A few years ago, my friend Paul Willis invited me to play in the Harmon Killebrew Invitational Golf Tournament. At the time Killebrew served as spokesperson for Paul’s company, Cypress Systems.
Harmon and his wife, Nita, founded the Harmon Killebrew Foundation to raise money for worthy charities and he hosted the golf tournament for that cause. He recruited professional athletes and celebrities to play in the tournament and I found myself surrounded by Hall of Fame Major League ballplayers that I had idolized growing up. I felt like a kid in a candy store. All the pros and celebrities were genuinely nice people, which I think was because the host, Harmon Killebrew, was a genuinely nice person.
One of the celebrities who played in the tournament was Charley Pride. Charley performed a few of his songs at a reception during the tournament. Getting to meet him was just as exciting for me as meeting any of the Major Leaguers. One of his greatest hits was, Is Anybody Goin’ to San Antone? I told Charley that I had a friend in junior college who was from Freedom, Oklahoma so whenever that song was playing on the radio we sang along but changed the lyrics from, “Is anybody going to San Antone or Phoenix, Arizona” to “Is anybody going to San Antone or Freedom, Oklahoma.”
He laughed and said the original lyrics were, “Is anybody going to San Antone or Fargo, North Dakota.” His manager was given a demonstration tape of the song but rewrote it, changing the chords, lyrics, and arrangement. Fargo, North Dakota became Phoenix, Arizona in the rewrite. And now you know, as the late Paul Harvey would say, the rest of the story.
Memories of that conversation came back to me when I read of Charley Pride’s passing. First impressions are rarely wrong, and my impression was that Charley Pride was as down home as the songs he sang. Even though he was a country music superstar, visiting with him was no different than visiting with a good friend.
I think a lot of that had to do with his journey to stardom. He was the son of a Mississippi sharecropper. He bought a guitar when he was 14 and taught himself to play and sing while listening to the Grand Ole Opry on the radio. He played baseball in the Negro and minor leagues. After serving a two-year hitch in the Army, he played semi-pro baseball while working at a smelter in Montana. All the while he honed his musical skills performing in venues as diverse as churches and honky-tonks. Eventually the sound of his voice carried him to Nashville.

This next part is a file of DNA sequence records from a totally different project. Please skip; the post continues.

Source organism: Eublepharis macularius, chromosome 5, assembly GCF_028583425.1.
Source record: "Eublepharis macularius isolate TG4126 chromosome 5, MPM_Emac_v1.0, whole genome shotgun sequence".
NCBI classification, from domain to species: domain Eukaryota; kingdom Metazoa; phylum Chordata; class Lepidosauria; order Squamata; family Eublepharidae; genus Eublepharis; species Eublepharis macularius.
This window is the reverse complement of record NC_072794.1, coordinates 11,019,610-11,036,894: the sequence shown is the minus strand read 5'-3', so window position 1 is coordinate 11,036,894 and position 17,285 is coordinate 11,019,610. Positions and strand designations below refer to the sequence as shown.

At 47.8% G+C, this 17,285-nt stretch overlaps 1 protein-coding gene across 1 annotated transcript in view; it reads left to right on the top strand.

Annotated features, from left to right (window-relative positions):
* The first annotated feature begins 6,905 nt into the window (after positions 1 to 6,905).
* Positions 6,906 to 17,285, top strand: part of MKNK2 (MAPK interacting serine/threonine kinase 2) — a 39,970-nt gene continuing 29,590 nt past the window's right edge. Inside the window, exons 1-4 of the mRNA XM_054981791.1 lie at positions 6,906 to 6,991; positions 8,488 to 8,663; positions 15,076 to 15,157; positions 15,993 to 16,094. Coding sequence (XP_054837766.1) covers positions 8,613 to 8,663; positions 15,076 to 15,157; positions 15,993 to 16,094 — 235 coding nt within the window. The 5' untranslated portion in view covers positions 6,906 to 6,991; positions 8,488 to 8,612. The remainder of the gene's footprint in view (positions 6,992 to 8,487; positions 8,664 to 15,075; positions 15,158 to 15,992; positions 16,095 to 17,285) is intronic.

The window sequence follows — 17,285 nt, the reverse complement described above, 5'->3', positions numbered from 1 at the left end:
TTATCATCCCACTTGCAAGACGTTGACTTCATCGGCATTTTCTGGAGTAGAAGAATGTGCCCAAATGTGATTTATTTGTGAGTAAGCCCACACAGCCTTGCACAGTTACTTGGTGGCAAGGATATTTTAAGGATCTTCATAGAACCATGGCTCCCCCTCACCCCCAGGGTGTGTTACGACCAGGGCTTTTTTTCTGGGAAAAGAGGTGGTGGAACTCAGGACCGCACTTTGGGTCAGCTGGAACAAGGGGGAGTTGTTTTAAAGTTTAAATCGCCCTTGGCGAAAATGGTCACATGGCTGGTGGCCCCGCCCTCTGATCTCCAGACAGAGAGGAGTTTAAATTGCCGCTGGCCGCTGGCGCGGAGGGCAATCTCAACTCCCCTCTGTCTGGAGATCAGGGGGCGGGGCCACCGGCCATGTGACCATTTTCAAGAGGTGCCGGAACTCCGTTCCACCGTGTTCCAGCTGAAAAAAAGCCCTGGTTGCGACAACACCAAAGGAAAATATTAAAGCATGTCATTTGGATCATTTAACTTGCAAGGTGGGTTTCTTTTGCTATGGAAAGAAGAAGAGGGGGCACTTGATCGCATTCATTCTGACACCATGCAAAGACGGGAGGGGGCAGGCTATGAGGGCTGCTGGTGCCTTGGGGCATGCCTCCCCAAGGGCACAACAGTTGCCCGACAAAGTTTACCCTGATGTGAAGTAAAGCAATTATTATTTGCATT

Charley Pride never considered race to be an issue in his career. “They used to ask me how it feels to be the ‘first colored country singer,’” he told The Dallas Morning News in 1992. “Then it was ‘first Negro country singer;’ then ‘first black country singer.′ Now I’m the ‘first African-American country singer.′ That’s about the only thing that’s changed. This country is so race-conscious, so ate-up with colors and pigments. I call it ‘skin hangups’ — it’s a disease.”
So, how did Charley Pride want to be remembered? “I’d like to be remembered as a good person who tried to be a good entertainer and made people happy, was a good American who paid his taxes and made a good living,” he said in 1985. “I tried to do my best and contribute my part.”
Of course, I’ll always remember Charlie Pride from our visit at Harmon Killebrew’s golf tournament. The tournament was held, ironically, in Phoenix, Arizona. It was a chilly November day. And it rained the whole time we played. I’ll always think about that day every time I hear Is Anybody Goin’ to San Antone? It starts with this verse, “Rain dripping off the brim of my hat, it sure is cold today…” I can hear Charley singing it now.
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